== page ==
But, of course, the elemental forces of presidential politics have a way of undermining such arrangements even if no one is trying to defect. And, at first glance, the Clinton book looks like it may have unleashed these forces. After all, at some point between now and 2016, it will be in Hillary’s interest to differentiate herself from the current administration so as to avoid the drag that an almost any lame-duck president inflicts. And it will be in Obama’s interest to resist that differentiation, lest members of his own party prematurely decide that Hillary is their de facto leader. (Imagine members of Congress calling Hillary rather than the White House for direction in 2015 and you begin to see the downsides for Obama.) It wouldn’t be hard to read Clinton’s book as an early push in this inevitable shoving match.

But it turns out that there are powerful reasons for the two camps to stick to the arrangement for as long as possible, even through what would appear to be a provocation as serious as the Clinton book. For Hillary, no political persona has been more rewarding than her team-player persona. Her approval rating jumped 10 points when she agreed to become secretary of state in 2008, the significance of which was not lost on her advisers. As Jonathan Allen and Amie Parnes report in their book HRC, sublimating her political ambitions to the Obama agenda was one of her team’s key self-imposed imperatives during her tenure as secretary. “The second she becomes political and partisan,” a Clinton campaign adviser told Allen and Parnes, “she becomes a little bit more radioactive.”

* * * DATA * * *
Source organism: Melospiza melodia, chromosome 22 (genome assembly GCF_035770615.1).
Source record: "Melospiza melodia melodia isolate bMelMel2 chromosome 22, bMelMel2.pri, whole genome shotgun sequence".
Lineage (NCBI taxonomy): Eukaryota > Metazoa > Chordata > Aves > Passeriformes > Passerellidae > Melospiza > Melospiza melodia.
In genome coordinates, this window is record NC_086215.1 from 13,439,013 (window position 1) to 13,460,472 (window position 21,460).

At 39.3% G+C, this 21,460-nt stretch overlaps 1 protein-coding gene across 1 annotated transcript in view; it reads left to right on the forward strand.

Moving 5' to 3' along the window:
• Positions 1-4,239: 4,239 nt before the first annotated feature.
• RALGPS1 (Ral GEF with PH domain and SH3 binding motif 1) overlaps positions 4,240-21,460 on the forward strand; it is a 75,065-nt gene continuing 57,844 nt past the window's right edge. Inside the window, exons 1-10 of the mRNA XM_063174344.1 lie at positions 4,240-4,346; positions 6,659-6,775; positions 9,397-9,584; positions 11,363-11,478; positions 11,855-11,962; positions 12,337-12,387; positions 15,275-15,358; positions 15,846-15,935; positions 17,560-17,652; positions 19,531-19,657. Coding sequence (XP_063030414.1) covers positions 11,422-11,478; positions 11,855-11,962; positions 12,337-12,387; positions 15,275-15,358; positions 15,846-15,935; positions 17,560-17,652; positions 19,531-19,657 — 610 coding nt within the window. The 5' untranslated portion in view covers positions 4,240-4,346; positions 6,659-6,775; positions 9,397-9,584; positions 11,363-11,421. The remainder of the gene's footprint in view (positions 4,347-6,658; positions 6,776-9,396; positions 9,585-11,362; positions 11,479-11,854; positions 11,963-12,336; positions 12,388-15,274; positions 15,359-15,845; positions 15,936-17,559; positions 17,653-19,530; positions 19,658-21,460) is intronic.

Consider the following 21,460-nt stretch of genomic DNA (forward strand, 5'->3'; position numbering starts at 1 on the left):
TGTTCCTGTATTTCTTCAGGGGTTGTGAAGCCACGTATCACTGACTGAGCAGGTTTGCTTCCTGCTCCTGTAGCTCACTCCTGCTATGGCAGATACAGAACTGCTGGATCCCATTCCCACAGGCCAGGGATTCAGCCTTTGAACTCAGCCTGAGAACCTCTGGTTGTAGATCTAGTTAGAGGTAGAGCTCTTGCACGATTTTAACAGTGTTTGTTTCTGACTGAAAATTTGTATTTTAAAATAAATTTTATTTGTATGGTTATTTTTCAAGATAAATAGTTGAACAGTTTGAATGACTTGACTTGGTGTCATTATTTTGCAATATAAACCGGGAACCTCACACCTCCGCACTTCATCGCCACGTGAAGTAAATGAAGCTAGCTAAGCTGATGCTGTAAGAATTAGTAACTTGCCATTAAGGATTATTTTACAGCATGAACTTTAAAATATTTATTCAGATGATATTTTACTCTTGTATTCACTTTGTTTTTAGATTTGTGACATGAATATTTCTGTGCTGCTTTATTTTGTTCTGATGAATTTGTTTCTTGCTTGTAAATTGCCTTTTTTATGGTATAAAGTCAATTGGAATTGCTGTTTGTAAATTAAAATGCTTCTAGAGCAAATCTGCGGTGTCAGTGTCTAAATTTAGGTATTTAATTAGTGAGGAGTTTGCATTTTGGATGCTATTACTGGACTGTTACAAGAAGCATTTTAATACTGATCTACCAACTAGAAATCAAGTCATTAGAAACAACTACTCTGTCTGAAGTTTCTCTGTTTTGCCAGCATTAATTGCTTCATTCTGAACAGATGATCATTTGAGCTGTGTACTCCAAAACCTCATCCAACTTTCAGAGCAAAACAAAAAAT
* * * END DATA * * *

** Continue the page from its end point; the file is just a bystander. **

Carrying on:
And so even as Clinton’s book lays out a variety of dissents she will no doubt invoke when taking flak from Jeb Bush, for the moment she’s still far more interested in bucking up Obama than in distancing herself. Look no further than her emphatic comments on the release of Afghanistan POW Bowe Bergdahl. (“It doesn’t matter” how he was captured, she told ABC’s Diane Sawyer, “we bring our people home.”) The stand seemed to signal her posture of choice during the forthcoming book tour, and it was certainly welcome in the White House.